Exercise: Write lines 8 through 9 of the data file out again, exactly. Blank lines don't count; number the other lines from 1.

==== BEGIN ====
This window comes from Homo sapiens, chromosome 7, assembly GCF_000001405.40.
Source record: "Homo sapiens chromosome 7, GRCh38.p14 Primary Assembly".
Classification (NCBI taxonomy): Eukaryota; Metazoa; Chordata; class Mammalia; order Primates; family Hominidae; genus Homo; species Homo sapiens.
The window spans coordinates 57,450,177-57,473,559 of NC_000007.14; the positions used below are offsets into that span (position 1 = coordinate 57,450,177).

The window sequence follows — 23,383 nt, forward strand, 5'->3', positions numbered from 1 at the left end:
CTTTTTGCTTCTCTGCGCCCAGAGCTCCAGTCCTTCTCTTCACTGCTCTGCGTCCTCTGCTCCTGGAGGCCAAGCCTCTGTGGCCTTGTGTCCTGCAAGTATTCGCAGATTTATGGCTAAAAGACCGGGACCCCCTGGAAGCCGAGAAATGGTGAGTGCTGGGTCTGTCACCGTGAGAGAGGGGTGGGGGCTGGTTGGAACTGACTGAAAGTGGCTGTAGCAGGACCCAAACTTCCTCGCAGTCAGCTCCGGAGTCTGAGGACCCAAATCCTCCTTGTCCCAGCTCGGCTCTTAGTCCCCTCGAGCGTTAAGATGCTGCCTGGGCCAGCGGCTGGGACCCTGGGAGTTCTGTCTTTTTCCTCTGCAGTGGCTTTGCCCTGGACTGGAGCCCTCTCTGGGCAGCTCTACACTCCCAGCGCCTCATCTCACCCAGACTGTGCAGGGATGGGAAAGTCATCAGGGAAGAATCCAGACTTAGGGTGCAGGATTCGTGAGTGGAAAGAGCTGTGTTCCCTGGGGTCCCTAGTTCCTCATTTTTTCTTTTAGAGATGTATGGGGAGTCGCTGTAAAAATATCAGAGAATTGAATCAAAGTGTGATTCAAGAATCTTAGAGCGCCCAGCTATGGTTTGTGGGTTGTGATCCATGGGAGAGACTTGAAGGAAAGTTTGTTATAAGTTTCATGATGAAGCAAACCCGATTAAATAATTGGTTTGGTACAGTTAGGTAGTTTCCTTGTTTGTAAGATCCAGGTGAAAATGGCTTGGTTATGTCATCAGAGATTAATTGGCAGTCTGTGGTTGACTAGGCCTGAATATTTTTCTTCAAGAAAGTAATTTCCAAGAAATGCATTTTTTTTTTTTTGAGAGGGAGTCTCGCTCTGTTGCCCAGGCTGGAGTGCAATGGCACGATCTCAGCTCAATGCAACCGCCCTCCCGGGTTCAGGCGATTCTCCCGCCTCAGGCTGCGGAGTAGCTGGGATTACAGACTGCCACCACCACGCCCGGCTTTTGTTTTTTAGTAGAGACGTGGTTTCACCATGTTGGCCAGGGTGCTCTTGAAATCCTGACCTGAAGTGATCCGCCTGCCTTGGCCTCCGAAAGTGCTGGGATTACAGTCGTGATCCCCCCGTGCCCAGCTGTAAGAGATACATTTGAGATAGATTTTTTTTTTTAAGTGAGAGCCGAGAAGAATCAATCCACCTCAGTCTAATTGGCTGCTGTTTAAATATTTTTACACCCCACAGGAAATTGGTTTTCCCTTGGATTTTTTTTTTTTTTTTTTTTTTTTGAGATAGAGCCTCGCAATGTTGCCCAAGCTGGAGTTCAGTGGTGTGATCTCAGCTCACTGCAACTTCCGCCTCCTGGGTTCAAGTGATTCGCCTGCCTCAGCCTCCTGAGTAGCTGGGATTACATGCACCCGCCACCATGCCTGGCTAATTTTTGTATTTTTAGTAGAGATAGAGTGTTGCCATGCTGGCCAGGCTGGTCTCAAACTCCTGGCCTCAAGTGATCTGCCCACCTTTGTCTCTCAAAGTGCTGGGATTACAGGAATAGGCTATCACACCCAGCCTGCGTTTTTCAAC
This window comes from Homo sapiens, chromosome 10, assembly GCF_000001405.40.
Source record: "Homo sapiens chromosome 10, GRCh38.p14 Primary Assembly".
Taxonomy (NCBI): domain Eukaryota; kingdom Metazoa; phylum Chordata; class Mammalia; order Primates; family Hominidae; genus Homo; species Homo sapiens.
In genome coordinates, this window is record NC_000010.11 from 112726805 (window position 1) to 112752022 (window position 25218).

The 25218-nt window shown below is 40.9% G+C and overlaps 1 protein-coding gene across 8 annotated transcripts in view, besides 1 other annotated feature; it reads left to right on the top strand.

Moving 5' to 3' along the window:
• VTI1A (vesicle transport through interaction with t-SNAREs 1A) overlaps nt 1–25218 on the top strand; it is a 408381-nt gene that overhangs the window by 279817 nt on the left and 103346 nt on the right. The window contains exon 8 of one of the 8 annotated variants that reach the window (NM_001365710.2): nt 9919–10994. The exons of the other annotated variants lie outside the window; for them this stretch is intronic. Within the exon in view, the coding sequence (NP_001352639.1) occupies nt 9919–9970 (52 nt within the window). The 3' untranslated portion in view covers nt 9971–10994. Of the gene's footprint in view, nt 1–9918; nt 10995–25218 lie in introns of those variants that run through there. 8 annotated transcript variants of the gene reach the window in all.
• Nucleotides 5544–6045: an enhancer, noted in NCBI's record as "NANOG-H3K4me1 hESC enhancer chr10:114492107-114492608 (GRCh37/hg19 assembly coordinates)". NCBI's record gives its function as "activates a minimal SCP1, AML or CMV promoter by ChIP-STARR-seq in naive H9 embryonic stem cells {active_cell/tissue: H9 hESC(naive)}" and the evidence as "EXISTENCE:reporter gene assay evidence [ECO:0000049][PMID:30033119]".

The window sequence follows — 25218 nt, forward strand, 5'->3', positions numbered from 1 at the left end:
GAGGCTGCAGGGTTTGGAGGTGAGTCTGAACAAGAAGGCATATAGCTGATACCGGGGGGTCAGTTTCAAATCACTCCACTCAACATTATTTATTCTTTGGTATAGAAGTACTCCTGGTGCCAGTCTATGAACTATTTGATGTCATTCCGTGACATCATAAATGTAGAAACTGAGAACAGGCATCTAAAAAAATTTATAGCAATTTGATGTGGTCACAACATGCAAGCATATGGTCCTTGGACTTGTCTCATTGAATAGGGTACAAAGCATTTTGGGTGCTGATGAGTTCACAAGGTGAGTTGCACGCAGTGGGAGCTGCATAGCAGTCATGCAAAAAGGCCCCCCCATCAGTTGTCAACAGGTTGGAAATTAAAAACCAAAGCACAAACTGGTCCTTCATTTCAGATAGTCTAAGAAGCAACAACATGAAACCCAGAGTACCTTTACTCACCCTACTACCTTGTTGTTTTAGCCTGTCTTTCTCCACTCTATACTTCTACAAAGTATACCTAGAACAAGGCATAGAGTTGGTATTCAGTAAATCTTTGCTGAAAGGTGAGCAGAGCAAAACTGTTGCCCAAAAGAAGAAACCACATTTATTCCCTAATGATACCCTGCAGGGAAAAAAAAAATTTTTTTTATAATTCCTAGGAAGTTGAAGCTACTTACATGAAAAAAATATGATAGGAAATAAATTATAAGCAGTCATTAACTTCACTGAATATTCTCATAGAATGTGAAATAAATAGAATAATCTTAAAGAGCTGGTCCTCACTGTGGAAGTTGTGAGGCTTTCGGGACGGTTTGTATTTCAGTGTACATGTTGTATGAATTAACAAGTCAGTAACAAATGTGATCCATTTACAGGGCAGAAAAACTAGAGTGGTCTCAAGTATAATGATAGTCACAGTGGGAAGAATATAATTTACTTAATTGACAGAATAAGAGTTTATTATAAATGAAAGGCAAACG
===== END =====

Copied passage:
Source record: "Homo sapiens chromosome 10, GRCh38.p14 Primary Assembly".
Taxonomy (NCBI): domain Eukaryota; kingdom Metazoa; phylum Chordata; class Mammalia; order Primates; family Hominidae; genus Homo; species Homo sapiens.